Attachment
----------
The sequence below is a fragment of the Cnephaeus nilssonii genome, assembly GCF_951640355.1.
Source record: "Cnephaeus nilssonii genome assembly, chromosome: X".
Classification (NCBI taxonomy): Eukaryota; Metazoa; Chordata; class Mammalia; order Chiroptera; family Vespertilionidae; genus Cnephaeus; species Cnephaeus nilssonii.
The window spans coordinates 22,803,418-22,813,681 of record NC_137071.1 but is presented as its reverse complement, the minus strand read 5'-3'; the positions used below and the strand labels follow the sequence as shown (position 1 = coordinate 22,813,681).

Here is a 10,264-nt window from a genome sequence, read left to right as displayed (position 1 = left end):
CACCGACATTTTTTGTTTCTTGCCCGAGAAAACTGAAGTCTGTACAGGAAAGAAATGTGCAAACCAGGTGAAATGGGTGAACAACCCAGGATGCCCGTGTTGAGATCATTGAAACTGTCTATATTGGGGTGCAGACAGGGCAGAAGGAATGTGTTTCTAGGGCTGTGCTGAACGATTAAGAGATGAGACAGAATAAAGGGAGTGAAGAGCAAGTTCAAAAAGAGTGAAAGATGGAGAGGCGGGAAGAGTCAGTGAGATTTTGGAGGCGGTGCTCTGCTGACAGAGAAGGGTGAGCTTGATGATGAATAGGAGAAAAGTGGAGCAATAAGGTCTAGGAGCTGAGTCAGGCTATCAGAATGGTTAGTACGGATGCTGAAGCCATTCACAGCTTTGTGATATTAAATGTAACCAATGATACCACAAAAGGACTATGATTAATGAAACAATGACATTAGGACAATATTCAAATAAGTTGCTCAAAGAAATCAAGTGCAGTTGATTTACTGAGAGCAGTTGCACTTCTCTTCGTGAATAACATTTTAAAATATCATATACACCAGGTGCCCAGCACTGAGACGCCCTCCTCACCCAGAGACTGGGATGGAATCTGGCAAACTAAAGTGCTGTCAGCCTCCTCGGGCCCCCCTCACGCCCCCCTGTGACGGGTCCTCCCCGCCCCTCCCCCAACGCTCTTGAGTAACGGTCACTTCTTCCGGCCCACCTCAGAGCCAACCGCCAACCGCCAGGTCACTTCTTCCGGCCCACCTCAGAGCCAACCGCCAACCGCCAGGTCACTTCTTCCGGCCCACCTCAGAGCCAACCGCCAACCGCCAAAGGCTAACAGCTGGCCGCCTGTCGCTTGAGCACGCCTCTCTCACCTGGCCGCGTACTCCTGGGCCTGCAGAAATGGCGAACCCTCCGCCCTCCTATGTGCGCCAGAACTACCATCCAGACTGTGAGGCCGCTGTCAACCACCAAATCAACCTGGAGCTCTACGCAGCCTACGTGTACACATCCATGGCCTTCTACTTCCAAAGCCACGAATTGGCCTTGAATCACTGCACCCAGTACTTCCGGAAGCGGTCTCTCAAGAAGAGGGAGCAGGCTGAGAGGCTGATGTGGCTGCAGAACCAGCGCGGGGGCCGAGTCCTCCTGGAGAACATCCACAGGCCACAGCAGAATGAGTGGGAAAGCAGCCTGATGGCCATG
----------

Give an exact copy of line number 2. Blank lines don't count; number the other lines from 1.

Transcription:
Source record: "Cnephaeus nilssonii genome assembly, chromosome: X".